‘Benefits’ of booti 

Those who claim that they partake bhang only for medicinal purposes never tire of extolling its virtues — it stokes sluggish appetite, builds up stamina, enhances sexual prowess, sharpens concentration and so on. There is no dearth of stories associated with world champion wrestlers whose daily diet included an amazing dose of bhang. However, assertions made on the basis of subjective experience and anecdotal evidence can’t substitute scientific tests in laboratory. 

Denizens of the holy city of Banaras enjoy thandai round the year but in other parts of North India the drink is prepared and served to celebrate Holi. 

Masterclass of making thandai

Preparing thandai is an art that is on the verge of extinction. First, the finest quality ingredients have to be assembled. Besides pure unadulterated bhang, full fat milk, almonds, pistachios, sultanas, green cardamoms, poppy seeds, char magaz (melon and pumpkin seeds), black pepper corns, fennel seeds and dried rose petals, maybe a few strands of saffron, are indispensable. Milk is boiled on low heat and is constantly stirred till it is reduced to almost one-third of its original volume. The grinding of bhang is already underway. No mixer and blender is allowed. Old fashioned mortar and pestle or better still sil-batta (grinding stone) should be used. Not only the bhang but the seeds, nuts etc also have to be hand-ground to a smooth paste. This is stirred in to by now cold milk. Bhang is then put in a fine muslin cloth tied into a pouch and soaked in the milk. It is squeezed at regular intervals and only when the thandai has acquired a pale mossy tint and absorbed the intoxicating taste is it ready to be served. 

Tripping on the trip

Bhang doesn’t hit you immediately. It creeps in slowly to overpower your senses. The ‘trip’ often starts with uncontrollable giggling, stoking a ravenous appetite and ends up with long slumber. But there are times when the ‘trip’ turns bad and instead of euphoria, a fit of paranoia sets in. There is disorientation of time and space, sensation of nausea and hallucinations. The distressing after effects may linger for days.

One recalls the days when in hostels bhang-laced thandai was mass produced for Holi. The usually laborious and expensive process of making thandai was dispensed with. Bottled thandai mixture was poured in buckets of milk and the bhang was stretched by rubbing a copper coin in the ground bhang. It was believed to enhance the kick. Bhang doesn’t loosen the tongue like alcohol but does remove inhibitions or at least takes away the will to resist. The suspicion isn’t baseless that popularity of bhang at no holds barred revelry during Holi is largely due to use the state of intoxication as an excuse for intentional advances that would be considered objectionable otherwise. Bhang ki pakori used to play a strong supporting (mischievously villainous) role in Hindi pornographic literature before internet dealt it a mortal blow.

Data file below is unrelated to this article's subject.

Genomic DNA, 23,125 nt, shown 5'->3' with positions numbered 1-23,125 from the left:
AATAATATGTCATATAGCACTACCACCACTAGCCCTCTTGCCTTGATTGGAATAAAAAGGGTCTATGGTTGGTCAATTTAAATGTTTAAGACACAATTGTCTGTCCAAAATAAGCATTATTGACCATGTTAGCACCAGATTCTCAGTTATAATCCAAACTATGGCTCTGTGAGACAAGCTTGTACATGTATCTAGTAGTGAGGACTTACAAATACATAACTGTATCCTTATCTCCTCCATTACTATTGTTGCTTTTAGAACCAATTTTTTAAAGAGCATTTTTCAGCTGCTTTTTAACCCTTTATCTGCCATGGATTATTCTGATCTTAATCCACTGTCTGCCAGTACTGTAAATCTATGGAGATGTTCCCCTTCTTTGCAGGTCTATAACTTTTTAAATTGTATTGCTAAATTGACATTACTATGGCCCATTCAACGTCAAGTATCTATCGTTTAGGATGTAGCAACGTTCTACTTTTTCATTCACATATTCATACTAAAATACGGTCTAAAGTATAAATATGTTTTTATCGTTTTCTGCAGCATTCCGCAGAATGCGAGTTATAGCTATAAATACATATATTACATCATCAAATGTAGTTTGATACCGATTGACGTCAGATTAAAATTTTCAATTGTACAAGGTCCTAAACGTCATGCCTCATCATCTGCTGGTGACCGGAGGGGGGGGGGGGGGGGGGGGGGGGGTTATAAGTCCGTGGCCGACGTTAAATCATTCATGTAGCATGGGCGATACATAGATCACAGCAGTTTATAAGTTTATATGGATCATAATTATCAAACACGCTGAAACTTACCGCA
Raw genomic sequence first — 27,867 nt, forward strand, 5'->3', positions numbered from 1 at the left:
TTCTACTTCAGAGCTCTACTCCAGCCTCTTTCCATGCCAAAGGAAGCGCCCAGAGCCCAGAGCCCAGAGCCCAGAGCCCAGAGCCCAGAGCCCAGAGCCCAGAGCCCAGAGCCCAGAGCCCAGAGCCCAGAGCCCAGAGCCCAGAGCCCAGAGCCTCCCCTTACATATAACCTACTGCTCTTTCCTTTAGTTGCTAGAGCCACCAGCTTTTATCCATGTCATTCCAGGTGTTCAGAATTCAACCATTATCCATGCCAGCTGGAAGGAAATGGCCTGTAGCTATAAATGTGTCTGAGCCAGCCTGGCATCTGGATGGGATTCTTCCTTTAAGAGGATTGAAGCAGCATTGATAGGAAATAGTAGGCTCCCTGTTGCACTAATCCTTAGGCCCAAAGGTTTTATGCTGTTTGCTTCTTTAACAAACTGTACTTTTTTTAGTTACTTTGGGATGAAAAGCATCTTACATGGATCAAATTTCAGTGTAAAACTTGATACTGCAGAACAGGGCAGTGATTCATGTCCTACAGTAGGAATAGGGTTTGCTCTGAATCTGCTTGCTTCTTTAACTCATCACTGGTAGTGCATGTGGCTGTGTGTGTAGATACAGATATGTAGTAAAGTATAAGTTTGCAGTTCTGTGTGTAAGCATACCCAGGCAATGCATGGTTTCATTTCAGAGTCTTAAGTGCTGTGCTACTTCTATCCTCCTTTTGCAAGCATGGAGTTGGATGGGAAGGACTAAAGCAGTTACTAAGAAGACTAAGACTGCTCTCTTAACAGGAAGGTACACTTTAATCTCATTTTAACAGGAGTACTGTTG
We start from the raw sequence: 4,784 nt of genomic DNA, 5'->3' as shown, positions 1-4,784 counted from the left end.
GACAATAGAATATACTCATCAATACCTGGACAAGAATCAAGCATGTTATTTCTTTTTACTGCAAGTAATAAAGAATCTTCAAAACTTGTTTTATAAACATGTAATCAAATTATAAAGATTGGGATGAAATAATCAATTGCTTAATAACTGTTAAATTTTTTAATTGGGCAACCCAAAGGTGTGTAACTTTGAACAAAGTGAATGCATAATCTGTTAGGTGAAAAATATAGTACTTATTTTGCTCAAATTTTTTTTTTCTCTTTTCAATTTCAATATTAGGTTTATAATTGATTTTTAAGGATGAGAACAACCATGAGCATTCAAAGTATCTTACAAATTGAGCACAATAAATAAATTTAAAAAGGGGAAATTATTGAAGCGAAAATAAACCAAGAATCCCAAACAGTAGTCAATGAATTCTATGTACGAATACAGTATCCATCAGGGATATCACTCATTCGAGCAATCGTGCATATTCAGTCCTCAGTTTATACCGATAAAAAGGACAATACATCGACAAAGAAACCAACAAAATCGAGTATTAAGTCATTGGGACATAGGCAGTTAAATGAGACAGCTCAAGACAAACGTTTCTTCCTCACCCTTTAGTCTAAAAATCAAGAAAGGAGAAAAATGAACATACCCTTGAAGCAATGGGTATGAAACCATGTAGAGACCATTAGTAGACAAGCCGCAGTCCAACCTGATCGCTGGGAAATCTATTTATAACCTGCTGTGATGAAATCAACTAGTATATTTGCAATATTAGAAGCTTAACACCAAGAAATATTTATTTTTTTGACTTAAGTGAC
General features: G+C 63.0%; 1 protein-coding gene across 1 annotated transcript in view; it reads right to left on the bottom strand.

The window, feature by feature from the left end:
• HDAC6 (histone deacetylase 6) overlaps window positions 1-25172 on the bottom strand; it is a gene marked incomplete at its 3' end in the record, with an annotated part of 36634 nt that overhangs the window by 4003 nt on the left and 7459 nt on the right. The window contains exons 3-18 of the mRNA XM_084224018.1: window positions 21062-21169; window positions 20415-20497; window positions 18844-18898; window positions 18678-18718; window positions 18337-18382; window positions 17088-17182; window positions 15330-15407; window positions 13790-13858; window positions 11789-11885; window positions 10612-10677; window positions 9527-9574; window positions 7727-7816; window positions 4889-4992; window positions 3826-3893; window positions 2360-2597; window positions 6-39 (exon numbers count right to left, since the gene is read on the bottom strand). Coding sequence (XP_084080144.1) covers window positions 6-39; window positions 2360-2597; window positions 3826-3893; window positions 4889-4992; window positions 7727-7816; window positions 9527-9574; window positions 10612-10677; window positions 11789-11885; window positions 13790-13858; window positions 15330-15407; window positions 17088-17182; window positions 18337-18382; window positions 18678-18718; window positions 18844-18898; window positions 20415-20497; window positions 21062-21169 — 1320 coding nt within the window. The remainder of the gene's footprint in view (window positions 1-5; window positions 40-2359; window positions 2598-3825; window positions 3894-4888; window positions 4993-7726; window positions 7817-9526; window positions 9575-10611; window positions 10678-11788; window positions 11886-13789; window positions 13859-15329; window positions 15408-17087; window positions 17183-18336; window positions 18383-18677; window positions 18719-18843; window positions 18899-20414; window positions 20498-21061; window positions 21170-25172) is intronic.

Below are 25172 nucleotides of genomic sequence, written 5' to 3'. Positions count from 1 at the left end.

Whatever are the highs or lows associated with the intoxicant, the ever-present duo of colours and bhang at Holi are not going anywhere anytime soon.


In good spirits

I remember having bhang when I was living in Chandigarh. In fact, I have had bhang thrice in life — twice in Chandigarh and once in Mumbai. With friends and family we were enjoying bhang and I kept saying ‘kuch to ho nahi raha hai’. We were at our uncle's place and you won't believe I kept saying the same line for four hours. Then, once we went home after playing Holi, I went for a shower because we would usually go to Nada Sahib on Holi and I spent three hours in the shower. It was one crazy trip. I think the after-effects are really bad. — Mahie Gill (Actress)

I always like to be in my senses but one of my friends made sure I try bhang. This was in Delhi and I was buzzed and I danced all day long and ate eight burgers and about anything that came my way. Also, I was under the shower for four hours, I was in limbo! Then I decided to sit in a stranger’s car that looked like my friend’s car. It was crazy; since that day I swore of never doing it again. That was one of the funniest days of my life and of course for my friends who had to see me behave like a monkey! — Alankrita Sahai (Model-Actress)

Bhang is an old part of our culture, especially on Holi, just like in films. I've tried it a couple of times during college and it was lot of fun. During Mumbai Laughter Challenge, 2-3 of us had bhang. Next thing I realise, I was sleeping on the floor of our hotel. I tried getting up but couldn't move. Then after sometime I found myself sitting in a washroom, then later I was sitting next to a wall and crying and telling everyone to save me. I had such weird trips. We had a flight home next day and I was totally lost during the flight as the stewardess found out and was laughing because I couldn't register a word of what she was saying. Bhang became a terror for me and I decided to never try it again. — Balraj (Standup comedian)